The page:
Where growers may see cost savings, however, is in lime application, Sutterby said. Black’s farm is a good example.

“On a little over 1,000 acres of pasture, it only called for 550 tons of lime,” Sutterby said. “So, if he had blanket-applied two tons per acre like we’ve done for decades, he would have applied another 1,500 tons of lime, which is a huge unnecessary expense. What we’ve seen here is similar to what we’ve seen across MFA’s trade territory. About 80 percent of the time, we’ll save enough in lime to pay for the Nutri-Track program.”

While Black’s fall P and K applications are fairly consistent from year to year, he does use Mosaic’s MicroEssentials SZ as a phosphate source over the more traditional diammonium phosphate (DAP). MicroEssentials SZ is a nutrient granule that contains phosphorus in addition to nitrogen, sulphur and zinc.

“We’ve tried to push a lot of our grass customers over to the MicroEssentials SZ product for several reasons,” Sutterby said. “Grass needs sulphur, and this allows us to provide it in two forms—the available sulphate form and elemental sulphur, so you get a short- and long-term source. We also get some zinc, another micronutrient essential to grass production. With the granular format, sulphur and zinc are available in every granule, which allows that phosphate to be more available to the plant.”

Sutterby said he knows premium products like MicroEssentials SZ come with a premium price tag, but he believes it’s a better bang for the buck.

“I feel like it’s a lot of responsibility on my shoulders to take care of the land and the growers I work with,” Sutterby said. “They’re entrusting me to make decisions that are going to affect their bottom line, so I always try to make those decisions with their ultimate benefit in mind.”  

Sutterby said he’s seen tremendous success with Nutri-Track since he started with MFA five years ago.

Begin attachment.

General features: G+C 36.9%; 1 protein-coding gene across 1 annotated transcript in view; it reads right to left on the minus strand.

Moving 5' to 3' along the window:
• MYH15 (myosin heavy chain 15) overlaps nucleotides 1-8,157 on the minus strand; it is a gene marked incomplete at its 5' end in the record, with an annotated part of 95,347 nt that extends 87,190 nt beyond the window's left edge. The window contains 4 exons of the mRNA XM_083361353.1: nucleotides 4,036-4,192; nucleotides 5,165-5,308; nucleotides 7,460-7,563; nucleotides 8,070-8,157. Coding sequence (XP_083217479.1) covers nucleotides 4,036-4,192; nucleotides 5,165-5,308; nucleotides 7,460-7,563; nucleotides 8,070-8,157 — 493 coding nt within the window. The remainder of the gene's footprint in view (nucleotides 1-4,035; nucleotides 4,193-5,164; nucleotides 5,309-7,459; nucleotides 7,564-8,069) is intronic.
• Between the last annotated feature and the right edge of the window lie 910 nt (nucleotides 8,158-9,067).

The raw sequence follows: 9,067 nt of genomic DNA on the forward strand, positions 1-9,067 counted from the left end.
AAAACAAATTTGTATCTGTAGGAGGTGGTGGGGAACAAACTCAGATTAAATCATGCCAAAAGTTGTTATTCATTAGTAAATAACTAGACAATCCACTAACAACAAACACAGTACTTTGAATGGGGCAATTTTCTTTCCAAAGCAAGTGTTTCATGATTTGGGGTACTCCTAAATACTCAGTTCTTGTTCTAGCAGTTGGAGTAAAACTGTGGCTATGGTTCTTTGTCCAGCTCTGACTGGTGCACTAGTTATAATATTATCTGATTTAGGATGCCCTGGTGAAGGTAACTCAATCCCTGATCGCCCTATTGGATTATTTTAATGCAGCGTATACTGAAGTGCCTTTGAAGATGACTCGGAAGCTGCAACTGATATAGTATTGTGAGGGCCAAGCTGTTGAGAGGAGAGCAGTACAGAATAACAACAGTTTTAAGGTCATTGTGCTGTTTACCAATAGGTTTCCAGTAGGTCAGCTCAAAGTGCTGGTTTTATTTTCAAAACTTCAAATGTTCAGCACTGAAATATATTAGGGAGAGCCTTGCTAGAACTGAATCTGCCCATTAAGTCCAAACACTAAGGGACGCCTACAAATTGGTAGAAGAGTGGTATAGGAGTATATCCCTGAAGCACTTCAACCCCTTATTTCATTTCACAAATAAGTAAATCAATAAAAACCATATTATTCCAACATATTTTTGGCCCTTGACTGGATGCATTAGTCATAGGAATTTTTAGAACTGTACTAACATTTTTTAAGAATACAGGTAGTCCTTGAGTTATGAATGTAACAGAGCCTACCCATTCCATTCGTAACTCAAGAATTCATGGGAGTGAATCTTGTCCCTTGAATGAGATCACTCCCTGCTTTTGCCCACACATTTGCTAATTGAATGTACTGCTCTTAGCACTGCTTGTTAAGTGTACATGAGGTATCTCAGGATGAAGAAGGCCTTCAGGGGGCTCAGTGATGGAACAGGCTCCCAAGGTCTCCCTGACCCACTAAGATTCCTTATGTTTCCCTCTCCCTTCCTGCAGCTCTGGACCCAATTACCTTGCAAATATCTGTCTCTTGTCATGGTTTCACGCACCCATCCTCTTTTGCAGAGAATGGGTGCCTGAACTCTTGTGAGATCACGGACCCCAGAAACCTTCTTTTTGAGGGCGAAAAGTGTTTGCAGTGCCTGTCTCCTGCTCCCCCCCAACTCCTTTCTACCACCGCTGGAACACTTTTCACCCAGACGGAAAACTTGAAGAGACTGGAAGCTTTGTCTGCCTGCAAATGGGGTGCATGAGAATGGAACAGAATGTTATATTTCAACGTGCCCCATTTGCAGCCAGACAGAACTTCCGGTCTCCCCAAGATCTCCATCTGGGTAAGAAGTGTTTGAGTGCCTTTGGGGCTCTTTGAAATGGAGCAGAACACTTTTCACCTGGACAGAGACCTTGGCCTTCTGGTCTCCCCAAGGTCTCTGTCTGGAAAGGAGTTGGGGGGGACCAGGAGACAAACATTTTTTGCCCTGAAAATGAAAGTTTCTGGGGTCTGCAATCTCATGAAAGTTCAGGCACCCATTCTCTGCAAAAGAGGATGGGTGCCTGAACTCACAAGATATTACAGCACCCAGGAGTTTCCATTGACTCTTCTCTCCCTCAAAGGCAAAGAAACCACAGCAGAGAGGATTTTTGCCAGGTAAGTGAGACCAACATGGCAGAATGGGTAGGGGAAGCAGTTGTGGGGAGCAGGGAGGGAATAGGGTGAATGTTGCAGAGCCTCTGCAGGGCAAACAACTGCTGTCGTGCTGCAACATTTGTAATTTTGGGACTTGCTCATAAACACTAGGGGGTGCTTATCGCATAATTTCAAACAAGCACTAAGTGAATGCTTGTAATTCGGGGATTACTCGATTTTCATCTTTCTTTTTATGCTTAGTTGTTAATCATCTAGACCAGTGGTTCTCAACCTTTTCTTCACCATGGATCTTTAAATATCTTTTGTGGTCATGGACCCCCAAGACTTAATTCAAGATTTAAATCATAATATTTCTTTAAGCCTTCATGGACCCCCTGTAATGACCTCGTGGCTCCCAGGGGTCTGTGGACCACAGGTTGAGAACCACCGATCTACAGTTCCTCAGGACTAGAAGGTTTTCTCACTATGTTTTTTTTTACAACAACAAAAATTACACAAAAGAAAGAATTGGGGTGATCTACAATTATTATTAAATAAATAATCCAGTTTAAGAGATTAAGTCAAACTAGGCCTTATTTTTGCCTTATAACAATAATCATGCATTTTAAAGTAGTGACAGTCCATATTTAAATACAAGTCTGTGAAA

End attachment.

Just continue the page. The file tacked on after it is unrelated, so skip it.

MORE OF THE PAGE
“Since 2012, between my two locations [Hepler and Moran, Kan.] we’ve gone from 2,000 or 3,000 acres to over 90,000 acres now,” he said. “Increasing production, increasing carrying capacity, increasing grass health and ultimately trying to help producers make more money—those are the basics of our program.”

With his pastures, hay and alfalfa fields, Black has a little more than 1,100 acres enrolled in Nutri-Track. He says the program has worked well, and he’s happy with the results. He recently sold 600 bales of hay because he has more than he can feed.

“The hay just gets better and better. We quality-test our hay, and it’s outstanding.” Black said. “We gave the guys that bought our hay all of our test sheets, and they were pretty amazed.”

He also has increased his herd from 200 cows four years ago to almost 350 now.

“We have more and more cattle, and they have lots to eat,” Black said. “We could push it further if we wanted, but with this being my second job, the question becomes, ‘How hard do I want to work?’ But, we have plenty of grass—plenty of good grass.”

For more information on Nutri-Track, contact your MFA Agri Services or AGChoice and ask for the precision specialist in your area or visit online at http://mfa.ag/nutri-track